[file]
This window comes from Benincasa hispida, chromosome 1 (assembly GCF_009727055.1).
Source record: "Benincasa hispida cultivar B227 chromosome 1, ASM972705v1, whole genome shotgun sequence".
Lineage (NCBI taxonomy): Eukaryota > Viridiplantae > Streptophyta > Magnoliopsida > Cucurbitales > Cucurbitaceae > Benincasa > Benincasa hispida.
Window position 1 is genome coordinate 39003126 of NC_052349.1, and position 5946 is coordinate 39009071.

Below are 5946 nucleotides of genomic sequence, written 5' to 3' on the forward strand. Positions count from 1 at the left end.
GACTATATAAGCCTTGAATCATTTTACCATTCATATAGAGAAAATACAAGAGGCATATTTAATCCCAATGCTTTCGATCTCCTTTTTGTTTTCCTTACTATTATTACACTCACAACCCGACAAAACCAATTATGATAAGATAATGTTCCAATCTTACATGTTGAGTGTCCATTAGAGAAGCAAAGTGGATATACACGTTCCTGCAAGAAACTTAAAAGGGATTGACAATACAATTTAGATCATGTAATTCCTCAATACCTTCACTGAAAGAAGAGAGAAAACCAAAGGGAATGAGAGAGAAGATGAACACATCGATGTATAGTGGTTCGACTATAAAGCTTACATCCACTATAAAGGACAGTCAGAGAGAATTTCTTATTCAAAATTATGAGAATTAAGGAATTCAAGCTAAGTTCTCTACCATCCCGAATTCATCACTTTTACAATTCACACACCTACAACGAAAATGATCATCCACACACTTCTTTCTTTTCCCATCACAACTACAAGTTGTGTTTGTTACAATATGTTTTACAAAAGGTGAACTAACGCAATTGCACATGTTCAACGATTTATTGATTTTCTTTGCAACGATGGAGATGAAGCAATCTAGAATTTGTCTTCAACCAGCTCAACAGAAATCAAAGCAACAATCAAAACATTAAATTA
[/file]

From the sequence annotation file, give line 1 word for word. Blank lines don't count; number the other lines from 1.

This window comes from Benincasa hispida, chromosome 1 (assembly GCF_009727055.1).